Ranking is what it says! If you have a set of scores you can rank (well, if at least some of them are different from others, if not, you have no variance and no ranking). Why does it matter? Well, it can be a handy way to look at data and there has been a big political vogue for “league tables” which are about ranking (and have a lot of issues statistically). Traditionally, when statistical methods were divided into “parametric” and “non-parametric” ranking underpinned many non-parametric tests, notably Spearman’s correlation coefficient. That framework has been markedly diminished by the arrival of bootstrap statistical methods but ranking can still be a useful tool and is useful, and easy, to remember.
Say you have twelve scores (to one decimal place with possible scores bounded by 0 and 4). Here they are with their ranks:
We can see that the lowest score of 0.2 is ranked first, ranked 1 (because I am ranking by increasing scores. The highest score, 3.8 is ranked 12 as there are twelve scores. Here I’ve ordered the scores to show that the ranking is correct.
That is so called “perfect ranking” as no two scores are the same, we have no ties.
Say three more scores are added and now these are all three repeats of earlier scores. So now we have this:
This brings us to a bit of real small print, completely irrelevant for MH/therapy work but probably worth me including here just in case you hit reading papers or talking with statisticians (do you?!) This small print is that there are actually different ways of allocating ranks in the presence of ties. Here you go!
The only reason this would ever matter to us if we have computed ranks one way and a statistician has computed them another way. It won’t actually affect any statistical analyses of the ranks that I can imagine. Just to explain them, working left to right on list listing in which they have been ordered by score. I’d added those arbitrary ID values as being able to distinguish the rows matters for the different ranking methods.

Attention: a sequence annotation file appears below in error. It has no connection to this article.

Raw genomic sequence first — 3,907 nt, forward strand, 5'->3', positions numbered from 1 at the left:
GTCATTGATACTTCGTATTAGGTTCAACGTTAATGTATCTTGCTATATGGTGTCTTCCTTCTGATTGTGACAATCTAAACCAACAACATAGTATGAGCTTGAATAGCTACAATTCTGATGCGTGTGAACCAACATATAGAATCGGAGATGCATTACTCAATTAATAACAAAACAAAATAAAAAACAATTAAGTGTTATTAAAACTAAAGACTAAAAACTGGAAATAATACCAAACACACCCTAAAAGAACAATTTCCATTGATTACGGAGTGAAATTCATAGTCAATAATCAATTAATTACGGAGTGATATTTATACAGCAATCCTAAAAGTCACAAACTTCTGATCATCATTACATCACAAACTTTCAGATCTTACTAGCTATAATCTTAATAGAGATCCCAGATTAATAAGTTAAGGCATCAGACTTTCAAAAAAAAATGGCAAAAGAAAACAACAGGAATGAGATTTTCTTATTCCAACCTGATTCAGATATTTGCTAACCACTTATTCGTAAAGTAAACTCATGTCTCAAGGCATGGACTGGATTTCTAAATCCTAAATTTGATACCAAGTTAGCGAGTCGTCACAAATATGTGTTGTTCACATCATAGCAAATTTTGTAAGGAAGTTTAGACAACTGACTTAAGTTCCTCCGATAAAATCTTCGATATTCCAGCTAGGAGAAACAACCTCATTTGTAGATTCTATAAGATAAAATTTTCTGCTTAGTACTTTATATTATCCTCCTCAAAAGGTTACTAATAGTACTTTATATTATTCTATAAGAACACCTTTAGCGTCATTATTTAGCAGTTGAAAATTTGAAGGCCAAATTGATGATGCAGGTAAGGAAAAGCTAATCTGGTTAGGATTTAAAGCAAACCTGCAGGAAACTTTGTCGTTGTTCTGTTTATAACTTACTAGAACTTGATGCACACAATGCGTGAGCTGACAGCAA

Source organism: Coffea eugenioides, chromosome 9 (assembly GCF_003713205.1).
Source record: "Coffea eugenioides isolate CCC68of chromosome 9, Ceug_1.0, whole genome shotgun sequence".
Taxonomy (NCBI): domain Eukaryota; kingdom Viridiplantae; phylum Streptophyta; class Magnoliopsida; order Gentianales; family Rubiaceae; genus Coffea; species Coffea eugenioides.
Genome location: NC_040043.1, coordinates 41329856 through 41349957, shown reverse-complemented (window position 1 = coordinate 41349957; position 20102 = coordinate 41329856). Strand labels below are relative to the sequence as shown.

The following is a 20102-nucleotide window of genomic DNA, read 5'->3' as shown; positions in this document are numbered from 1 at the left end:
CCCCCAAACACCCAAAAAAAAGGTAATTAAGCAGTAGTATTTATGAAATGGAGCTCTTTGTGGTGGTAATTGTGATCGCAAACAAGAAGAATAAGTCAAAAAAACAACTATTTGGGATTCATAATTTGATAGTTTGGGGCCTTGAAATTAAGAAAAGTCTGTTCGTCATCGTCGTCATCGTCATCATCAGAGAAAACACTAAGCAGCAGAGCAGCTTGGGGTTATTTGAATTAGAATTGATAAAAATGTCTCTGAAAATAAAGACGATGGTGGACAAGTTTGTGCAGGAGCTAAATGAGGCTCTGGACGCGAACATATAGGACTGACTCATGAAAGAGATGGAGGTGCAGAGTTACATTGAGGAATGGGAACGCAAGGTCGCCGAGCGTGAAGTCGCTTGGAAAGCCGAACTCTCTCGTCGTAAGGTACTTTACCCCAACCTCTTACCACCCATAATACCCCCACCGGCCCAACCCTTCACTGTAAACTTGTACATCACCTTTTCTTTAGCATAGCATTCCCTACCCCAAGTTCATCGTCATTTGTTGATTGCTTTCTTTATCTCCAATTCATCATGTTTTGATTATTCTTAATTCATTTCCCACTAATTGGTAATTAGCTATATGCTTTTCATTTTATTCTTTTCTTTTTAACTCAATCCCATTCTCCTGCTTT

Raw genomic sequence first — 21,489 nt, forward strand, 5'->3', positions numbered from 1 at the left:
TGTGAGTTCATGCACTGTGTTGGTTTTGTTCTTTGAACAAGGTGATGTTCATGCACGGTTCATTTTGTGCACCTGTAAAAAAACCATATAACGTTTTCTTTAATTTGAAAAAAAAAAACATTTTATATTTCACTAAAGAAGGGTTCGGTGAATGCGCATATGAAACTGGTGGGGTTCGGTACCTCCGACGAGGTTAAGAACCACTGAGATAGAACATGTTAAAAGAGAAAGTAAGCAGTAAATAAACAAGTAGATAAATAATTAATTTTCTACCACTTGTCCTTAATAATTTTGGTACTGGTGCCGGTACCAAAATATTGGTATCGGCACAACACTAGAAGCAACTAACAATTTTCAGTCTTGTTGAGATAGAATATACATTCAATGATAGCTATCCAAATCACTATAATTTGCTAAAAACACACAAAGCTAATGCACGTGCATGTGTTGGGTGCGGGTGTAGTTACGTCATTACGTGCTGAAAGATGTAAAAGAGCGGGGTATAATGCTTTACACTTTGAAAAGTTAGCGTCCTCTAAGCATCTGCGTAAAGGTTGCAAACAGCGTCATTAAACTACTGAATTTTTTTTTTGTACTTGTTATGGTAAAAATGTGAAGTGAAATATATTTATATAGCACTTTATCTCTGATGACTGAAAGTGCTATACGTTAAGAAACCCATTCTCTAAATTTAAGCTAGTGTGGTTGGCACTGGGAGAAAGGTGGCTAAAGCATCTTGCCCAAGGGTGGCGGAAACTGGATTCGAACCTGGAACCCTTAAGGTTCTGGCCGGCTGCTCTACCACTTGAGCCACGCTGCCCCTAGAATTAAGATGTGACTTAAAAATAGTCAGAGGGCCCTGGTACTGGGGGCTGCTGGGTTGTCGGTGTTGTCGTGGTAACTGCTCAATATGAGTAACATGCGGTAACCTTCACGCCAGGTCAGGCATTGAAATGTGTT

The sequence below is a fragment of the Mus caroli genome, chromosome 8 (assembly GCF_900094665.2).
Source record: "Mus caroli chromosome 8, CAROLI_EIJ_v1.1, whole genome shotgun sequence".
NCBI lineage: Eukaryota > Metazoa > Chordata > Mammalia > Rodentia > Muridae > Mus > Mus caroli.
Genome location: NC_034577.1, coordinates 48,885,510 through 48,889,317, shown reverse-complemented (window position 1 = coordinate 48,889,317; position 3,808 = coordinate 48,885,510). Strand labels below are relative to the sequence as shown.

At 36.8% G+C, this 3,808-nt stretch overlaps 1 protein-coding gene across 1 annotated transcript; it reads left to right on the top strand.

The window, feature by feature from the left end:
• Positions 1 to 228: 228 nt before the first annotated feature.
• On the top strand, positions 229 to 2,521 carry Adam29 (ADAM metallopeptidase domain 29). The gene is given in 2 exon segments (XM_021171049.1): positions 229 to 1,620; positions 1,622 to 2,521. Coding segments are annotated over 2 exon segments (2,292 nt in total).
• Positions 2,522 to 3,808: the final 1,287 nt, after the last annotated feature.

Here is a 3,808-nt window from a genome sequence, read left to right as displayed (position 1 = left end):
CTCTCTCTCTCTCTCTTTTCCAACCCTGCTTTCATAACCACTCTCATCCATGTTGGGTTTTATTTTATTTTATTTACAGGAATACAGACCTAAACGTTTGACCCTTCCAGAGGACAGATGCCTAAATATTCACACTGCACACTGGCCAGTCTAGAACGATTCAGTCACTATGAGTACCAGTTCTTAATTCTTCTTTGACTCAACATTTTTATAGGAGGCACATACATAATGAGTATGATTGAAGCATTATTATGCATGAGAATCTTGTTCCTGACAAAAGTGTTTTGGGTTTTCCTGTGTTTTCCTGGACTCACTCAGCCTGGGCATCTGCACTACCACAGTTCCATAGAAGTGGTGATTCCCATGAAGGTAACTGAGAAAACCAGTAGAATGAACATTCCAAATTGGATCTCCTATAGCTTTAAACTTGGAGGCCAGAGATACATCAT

- rankMean is the mean of the possible ranks, so the score 1.3 has appeared twice coming after 0.7 which was ranked second so the two values of 1.3 get ranks of 3.5, the mean of 3 and 4. This is the commonest way of giving ranks to values.
- rankFirst: the first of of the tied values gets the lower rank and the next the next rank and so on. That’s why ID G who scored 1.3 gets rank 3 and ID M who also scored 1.3 gets rank 4: because M came after G in the original data.
- rankLast: the reverse of the last method so this way M gets rank 3 and G gets rank 4
- rankMin: here any ties get the lowest value for the ranks. So both G and M get rank 3. (Apparently this is often used in sport rankings.)
- rankMax: all tied values get the maximum value for their ranks.
Try also #
Spearman correlation coefficient
Not particularly covered in the book. Sort of pertinent to Chapter 5.
Online resources #
First created 11.viii.23